“The speed with which calculations are being made and things are being sent, and communications are happening is increasing. Money has become less and less something that has to do with paper or with coins and there’s more and more blips, electronic blips. So the whole thing, when the planet is trying to organize itself again so that it’s one world, one planet. We can’t go back to a pre-planetary understanding, because once the creatures of Earth have been seen from outer space, there’s such a shift that has happened that it can’t be reversed. So, with that we have to be thinking globally.
“If you start thinking globally then you start saying, of course complexities are going to increase, and what’s going to happen when complexities increase? There’s bound to be breakdown of the current structures. And, unless there is a breakdown of the current structures — which is like the good-judgment, bad-judgment, good-judgment experience, you know, that chain — we can’t put in new structures that will be able to handle all the complexity.
“The rate of change is accelerating at a more than geometric scale. What do you call that? Logarithmic? It’s going to change according to a logarithmic scale, so that the amount of change that’s going to occur between now, let’s say, and the year 2025, I can’t even imagine what that’s going to be like. But, I can also say that from where I am in my understanding of life right now, I know that an essential ingredient of that is going to be elder power, or elder mind — not elder power, that’s not the right word — elder mind is going to be very important.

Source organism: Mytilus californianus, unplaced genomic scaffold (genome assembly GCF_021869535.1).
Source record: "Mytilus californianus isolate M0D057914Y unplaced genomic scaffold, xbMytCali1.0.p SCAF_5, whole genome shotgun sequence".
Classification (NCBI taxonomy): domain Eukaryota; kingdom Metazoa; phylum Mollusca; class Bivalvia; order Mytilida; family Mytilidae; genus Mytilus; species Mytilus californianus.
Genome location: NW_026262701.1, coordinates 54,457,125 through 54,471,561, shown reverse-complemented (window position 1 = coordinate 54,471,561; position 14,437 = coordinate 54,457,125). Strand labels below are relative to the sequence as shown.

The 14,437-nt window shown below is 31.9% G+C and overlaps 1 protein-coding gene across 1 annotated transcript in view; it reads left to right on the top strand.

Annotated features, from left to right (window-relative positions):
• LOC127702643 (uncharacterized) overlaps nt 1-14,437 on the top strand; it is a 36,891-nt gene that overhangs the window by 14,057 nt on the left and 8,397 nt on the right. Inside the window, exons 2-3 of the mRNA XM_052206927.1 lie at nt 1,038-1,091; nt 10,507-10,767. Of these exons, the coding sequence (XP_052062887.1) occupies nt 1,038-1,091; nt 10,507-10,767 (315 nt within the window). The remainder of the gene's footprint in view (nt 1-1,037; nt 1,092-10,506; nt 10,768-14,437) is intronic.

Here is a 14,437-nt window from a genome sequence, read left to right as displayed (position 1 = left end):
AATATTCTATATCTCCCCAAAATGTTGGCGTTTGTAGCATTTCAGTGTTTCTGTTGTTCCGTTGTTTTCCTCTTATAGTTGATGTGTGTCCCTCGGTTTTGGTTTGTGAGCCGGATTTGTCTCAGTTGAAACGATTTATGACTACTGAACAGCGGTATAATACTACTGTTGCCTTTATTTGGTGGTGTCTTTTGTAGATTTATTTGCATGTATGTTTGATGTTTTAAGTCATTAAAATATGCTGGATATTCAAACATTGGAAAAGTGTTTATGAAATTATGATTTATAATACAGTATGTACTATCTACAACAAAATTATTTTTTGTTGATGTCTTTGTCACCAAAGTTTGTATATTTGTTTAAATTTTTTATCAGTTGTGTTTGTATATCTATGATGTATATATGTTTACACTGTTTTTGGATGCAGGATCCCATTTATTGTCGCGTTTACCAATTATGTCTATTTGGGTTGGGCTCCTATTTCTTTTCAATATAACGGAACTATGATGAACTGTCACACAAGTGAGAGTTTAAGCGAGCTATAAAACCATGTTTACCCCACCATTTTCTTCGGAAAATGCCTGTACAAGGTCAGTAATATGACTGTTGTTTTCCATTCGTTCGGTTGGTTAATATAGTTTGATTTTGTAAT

“We are learning the heavy ecological lessons that result from thinking in short segments of time. The quarterly report has to be replaced by ‘Seventh Generation’ thinking (from the Iroquois Great Law of Peace: “In our every deliberation and action, we will consider the welfare of the seventh generation of children to come.”)
For that to happen, we have to deploy people with longer life span, with greater consciousness, and also to enter into the world, not to leave it behind — not to become anachronisms and say, ‘well, you know, I went to graduate school in the 1950s and so I’m arrested there [in my development].’ But rather to able to say, ‘No. I’m right now on the edge of my learning, and I have a notion of the direction, the trend, of where it’s going to go, and so what do I have to put into place so that the world will be ready to be more in balance?’ That’s the kind of preparation that you can do in order to make an elder mind.”